Krasznahorkai, Laszlo 1954–

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Krasznahorkai, Laszlo 1954–

PERSONAL: Born January 5, 1954, in Gyula, Hungary; son of Gyorgy Krasznahorkai (a lawyer) and Julia Palinkas (a social security administrator); married Aniko Pelyhe (divorced, 1990); married Dora Kopcsanyi, 1997; children: Kata, Agnes, Panni. Education: Earned degrees from Jozsef Attila University (law), 1978, and Eotvos Lorand University (literature and philology), 1983.

ADDRESSES: Home and office—Rozsahegy 11, Pilisszentlaszlo 2009, Hungary. Agent—Ammann Verlag, Neptunstr. 20, Zurich 8032, Switzerland. E-mail[email protected].

CAREER: Fiction writer, travel writer, and screenwriter. Served as president of the Buddhist University at Budapest, Hungary, and as head curator of Peter Halasz's Varosi Szinhaz Theater in Budapest.

MEMBER: Wissenschaftskolleg 2U Berlin.

AWARDS, HONORS: Moricz Zsigmond fellowship, 1983; Art Fund prize for best first volume author, 1986; Jozsef Attila Prize and Prize of Mikes Kelemen Kor (Netherlands), both 1987, both for film Karhozat; DAAD fellowship, 1987–88; Dery Tibor Award, 1992; Krudy Gyula Prize, 1993; Germany's award for best book of the year, 1994, for The General Theseus; Marai Sandor Prize, 1998; scholarship grants, Civitella Ranieri Center, New York, 1999, and Japan Foundation, Kyoto, 2000; Prize of the Soros Foundation, 2003; Kossuth Prize, 2004.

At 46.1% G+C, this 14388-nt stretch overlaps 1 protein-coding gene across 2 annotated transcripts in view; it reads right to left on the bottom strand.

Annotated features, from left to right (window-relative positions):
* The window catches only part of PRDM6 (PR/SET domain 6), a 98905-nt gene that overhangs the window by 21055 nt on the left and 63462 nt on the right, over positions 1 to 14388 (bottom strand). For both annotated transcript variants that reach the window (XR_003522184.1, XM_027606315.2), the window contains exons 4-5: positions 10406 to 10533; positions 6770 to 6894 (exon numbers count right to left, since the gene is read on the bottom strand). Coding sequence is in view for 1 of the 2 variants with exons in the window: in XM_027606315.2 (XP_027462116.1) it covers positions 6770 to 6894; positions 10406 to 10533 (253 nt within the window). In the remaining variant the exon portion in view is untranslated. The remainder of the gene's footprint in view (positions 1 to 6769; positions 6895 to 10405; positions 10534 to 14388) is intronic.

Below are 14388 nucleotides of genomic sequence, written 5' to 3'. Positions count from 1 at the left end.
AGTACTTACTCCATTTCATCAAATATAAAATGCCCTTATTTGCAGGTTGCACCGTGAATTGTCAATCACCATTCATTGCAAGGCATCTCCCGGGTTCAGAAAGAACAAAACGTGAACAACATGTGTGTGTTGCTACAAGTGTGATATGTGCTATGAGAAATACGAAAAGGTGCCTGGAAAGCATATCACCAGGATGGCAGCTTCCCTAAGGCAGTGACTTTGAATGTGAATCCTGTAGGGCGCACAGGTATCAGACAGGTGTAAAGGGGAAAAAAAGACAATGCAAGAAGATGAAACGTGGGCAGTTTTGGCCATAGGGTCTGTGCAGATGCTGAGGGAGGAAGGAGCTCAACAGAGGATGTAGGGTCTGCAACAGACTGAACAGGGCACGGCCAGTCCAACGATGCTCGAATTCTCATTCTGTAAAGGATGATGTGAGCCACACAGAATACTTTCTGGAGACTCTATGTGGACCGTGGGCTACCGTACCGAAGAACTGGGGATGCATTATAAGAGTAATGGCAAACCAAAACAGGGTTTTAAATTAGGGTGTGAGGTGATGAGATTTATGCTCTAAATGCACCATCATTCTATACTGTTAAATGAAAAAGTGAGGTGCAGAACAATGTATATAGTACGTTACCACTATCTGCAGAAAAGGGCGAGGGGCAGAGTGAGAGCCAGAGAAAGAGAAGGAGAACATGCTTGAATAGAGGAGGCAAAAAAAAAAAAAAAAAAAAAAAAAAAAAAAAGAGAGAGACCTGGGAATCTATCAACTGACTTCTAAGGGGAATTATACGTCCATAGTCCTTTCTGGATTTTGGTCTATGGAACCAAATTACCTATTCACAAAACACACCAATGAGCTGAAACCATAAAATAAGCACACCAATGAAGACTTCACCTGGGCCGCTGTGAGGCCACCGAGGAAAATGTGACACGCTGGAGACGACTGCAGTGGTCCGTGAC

Satantango (novel), Magveto Konyvkiado (Budapest, Hungary), 1985.

Kegyelmi viszonyok (short stories), 1986, revised edition, Szeged (Szeged, Hungary), 1997.

(With Bela Tarr) Damnation (screenplay), 1988.

Az ellenallas melankoliaja (novel), Magveto (Budapest, Hungary), 1989, translation by George Szirtes published as The Melancholy of Resistance, New Directions (New York, NY), 2000.

(With Bela Tarr) The Last Boat (screenplay; based on Krasznahorkai's short stories "The Last Boat" and "The Bogdanovich Story"), 1992.

Az urgai fogoly, Szephalom (Budapest, Hungary) 1992.

A Theseus-ltalanos (title means "The General Theseus"), 1993.

(With Bela Tarr) Satantango (screenplay; based on Krasznahorkai's novel of the same title), 1997.

Haboru es haboru (novel), Magveto (Budapest, Hungary), 1999, translation by George Szirtes published as War and War, New Directions (New York, NY), 2006.

Csak a csillagos eg (travel reportage), 1999.

(With Bela Tarr) Werckmeister Harmonies (screenplay; based on Krasznahorkai's novel The Melancholy of Resistance), 2000.

Eszakrol hegy, delrol to, nyugatrol utak, keletrol folyo (novel), Magveto (Budapest, Hungary), 2003.

Rombolas es banat az Eg alatt (novel), 2004.

A torinoi lovas, 2004.

Also contributor to Thy Kingdom Come, 1998.

SIDELIGHTS: Hungarian writer Laszlo Krasznahorkai, who has earned degrees in law, philology and literature, has been hailed as "one of the most vital and original novelists in Eastern Europe" by critic Rob Tregenza, a writer for Cinema Parallel. Krasznahorkai's novels in English translation include Satantango, War and War, and The Melancholy of Resistance. He has also collaborated with the noted film director Bela Tarr on several screenplays adapted from his novels and short stories.